Wrongfully accused, and taking down the whole neighborhood with me

I’ve heard that people tend to mellow as they grow older. I feel like I am doing the opposite of that. I am bellowing.

I’ve always been perceived, I think, as a relatively calm person. My in-laws, for example, who are Italian, have always thought of me as laid back, and seem to be in a perpetual state of apology that I am forced to endure the tempestuous nature of their family in general, their daughter specifically.

Whether or not I was ever truly laid back, I do not feel that way now. There is a high-tide of emotion within me that does not seem to be subsiding, and that gets released thanks to the most minor of things. The circumstances that have caused this—again, assuming I wasn’t always like this—could likely be traced to two young girls who, when they are not destroying everything in their path, affectionately call me Dad. Or, who knows—maybe it’s the result of a slow, imperceptible Italianization of the soul that has happened over time. 

I can’t blame other people for everything, according to several Facebook memes. Still, my current personality is Steven Segal-esque, out for justice for minor slights, real or perceived. I’m on edge, defensive, indignant about everything. What makes matters more interesting is that I often choose to go into battle the best way I know how—by writing—so all of my blown-out-of-proportion complaints have been well-documented. For reference, please see my two-week, work-related, documented fight with the United States Postal Service over $20. Or, better yet, don’t.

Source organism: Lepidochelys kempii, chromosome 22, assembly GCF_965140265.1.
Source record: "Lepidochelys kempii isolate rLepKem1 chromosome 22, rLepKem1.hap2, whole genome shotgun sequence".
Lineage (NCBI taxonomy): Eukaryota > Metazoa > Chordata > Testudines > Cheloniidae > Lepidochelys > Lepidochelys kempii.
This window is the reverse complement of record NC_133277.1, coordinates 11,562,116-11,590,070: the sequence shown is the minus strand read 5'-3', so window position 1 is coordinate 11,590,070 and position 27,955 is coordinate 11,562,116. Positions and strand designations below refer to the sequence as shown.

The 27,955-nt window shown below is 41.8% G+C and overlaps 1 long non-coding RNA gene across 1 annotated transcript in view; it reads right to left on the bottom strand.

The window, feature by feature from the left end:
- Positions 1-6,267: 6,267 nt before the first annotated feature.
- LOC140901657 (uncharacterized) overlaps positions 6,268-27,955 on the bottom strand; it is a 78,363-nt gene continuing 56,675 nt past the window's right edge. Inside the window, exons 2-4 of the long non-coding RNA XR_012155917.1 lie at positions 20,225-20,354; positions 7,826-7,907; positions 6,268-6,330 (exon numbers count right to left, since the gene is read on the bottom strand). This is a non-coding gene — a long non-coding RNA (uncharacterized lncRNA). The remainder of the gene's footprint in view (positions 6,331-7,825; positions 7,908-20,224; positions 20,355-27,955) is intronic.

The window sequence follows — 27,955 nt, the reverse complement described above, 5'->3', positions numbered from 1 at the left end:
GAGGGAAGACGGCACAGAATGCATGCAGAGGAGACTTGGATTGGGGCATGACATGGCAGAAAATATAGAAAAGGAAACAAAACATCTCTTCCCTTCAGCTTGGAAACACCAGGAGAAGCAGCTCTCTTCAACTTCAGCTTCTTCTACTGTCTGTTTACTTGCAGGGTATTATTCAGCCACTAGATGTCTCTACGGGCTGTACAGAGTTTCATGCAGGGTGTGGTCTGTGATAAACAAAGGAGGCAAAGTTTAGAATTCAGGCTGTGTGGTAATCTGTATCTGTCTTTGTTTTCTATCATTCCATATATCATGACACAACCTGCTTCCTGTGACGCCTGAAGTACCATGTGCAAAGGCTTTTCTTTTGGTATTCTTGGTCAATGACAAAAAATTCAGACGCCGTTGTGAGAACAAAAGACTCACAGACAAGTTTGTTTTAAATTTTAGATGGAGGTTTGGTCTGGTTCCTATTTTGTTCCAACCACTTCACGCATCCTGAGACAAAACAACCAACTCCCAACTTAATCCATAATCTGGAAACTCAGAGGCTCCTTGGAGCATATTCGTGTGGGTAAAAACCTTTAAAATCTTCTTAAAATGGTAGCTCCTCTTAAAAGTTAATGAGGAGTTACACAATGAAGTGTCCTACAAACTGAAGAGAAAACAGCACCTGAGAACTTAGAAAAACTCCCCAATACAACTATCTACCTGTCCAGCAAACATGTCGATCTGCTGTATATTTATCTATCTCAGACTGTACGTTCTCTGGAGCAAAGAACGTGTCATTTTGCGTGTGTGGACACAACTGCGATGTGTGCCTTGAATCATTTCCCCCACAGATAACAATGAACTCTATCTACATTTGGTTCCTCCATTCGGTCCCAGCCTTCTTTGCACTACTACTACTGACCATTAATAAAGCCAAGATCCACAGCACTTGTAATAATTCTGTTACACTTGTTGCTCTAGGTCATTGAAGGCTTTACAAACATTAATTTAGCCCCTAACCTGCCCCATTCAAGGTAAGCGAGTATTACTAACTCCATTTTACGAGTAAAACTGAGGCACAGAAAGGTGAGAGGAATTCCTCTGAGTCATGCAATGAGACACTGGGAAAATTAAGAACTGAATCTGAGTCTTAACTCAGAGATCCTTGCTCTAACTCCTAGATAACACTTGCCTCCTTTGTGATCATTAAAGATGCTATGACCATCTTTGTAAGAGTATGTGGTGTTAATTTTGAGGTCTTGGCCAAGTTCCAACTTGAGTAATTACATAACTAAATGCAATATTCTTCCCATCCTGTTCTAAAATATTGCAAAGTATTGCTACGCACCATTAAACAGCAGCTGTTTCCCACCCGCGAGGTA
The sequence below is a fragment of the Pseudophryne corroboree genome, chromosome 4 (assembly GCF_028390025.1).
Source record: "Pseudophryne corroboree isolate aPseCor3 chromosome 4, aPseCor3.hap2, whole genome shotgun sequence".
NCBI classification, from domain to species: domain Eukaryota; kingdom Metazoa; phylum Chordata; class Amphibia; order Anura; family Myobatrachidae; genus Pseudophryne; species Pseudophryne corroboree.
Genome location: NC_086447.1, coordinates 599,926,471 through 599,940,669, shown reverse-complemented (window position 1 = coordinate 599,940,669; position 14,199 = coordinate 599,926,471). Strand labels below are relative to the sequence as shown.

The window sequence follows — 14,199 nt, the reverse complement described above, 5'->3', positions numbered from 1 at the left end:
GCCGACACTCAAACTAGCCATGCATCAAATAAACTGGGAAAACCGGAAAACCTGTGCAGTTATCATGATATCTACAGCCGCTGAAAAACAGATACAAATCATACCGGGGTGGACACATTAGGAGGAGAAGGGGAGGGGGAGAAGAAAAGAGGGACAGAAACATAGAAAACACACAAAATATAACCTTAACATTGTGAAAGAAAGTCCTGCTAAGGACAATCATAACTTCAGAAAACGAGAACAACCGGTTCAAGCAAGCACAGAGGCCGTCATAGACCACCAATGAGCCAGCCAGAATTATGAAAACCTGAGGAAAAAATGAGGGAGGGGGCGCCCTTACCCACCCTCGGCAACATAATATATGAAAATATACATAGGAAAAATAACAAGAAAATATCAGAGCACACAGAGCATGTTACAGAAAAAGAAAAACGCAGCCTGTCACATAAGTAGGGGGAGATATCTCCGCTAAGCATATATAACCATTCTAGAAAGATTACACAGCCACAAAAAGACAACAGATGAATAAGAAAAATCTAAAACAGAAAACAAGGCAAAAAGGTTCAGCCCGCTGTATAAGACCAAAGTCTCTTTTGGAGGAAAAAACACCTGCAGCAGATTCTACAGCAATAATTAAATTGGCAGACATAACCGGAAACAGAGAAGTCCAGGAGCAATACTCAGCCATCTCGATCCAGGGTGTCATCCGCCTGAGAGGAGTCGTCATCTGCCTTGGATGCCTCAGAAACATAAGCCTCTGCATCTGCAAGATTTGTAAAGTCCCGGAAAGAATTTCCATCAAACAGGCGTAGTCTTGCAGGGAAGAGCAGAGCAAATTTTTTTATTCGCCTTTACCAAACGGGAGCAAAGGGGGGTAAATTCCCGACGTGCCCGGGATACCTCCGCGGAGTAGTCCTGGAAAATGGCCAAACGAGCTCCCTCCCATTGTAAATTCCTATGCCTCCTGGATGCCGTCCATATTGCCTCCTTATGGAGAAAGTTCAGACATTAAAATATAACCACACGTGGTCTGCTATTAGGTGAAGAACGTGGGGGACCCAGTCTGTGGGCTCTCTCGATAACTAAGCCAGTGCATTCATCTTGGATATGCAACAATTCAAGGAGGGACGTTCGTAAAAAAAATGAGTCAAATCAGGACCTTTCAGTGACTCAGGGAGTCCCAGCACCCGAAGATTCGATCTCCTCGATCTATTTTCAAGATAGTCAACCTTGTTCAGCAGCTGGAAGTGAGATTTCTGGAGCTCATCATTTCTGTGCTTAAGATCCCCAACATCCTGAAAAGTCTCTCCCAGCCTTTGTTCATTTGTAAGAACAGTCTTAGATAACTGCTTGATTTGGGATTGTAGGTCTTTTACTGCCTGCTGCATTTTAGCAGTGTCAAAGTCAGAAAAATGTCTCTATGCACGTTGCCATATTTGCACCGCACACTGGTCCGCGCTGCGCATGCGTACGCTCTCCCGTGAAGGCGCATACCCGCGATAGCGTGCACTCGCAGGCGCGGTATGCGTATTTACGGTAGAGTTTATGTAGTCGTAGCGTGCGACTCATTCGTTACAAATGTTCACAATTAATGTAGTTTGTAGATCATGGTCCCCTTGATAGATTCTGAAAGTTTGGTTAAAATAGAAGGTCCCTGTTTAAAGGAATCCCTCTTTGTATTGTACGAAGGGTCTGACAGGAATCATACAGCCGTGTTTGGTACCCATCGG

Then there was last week. I received a letter from our development, a “courtesy notice” more specifically, kindly informing me in bold lettering, please weed your property. Included in this letter was a photo of our wrongdoing, taken by the development “inspector,” although the evidence was actually a picture of our neighbor’s garbage can.

Obviously, the letter was received in error. For one thing, we had no weeds, something I was absolutely certain of considering I had spent the past several weekends doing very manly property maintenance that included pulling tiny weeds out of the ground and putting together a little playhouse for girls. The letter should have gone to our neighbor informing him to bring his garbage can in from the curb.

One could have assumed, judging from the voracity of my reaction to this clear mistake, that the letter was accusing me of murder. “WHAT? They have got to be kidding me! LIKE I NEED THIS IN MY LIFE RIGHT NOW!” My wife, of course, shared my righteous anger, and we decided it would be appropriate to react in a way not at all relative to what we had been accused of not doing.

That reaction was a diatribe of an email sent to our development office wherein I not only vehemently denied the non-weeding, but also indicted the entire neighborhood by expressing my indignation that we, of all the houses here, would get such a letter. I was like a crazy person who complains at a town hall meeting about things not even on the agenda. “Why don’t you send a ‘courtesy letter’ to what’s-his-face on the corner, telling him to clean up his ACT?”

I tried to preempt any counter-argument with even more aggressive commentary, inviting the inspector back to my house right now and every day for eternity. It was no doubt the most hyper-aggressive email involving weeds that has ever existed.

It probably took me two hours to write this email—it had to be perfect—and each snarky remark seemed to satisfy my insatiable desire for selfish justice. Hitting “send” sent an ecstatic rush of adrenaline through my body that I imagine people like Susan B. Anthony felt when promoting actual justice.

Ten minutes later I received a response: “Oops! Our bad. We’re training a new inspector and dealing with some hiccups. Everything has been fixed. Have a great day!”

Getting exactly the resolution I was hoping for left me with one remaining, burning question: What the heck is wrong with me?

If the tagline were "but somebody's got to take IN the garbage," I would have fainted.

Note: This column appears in the 3/20 issue of The Glendale Star and the 3/21 issue of the Peoria Times.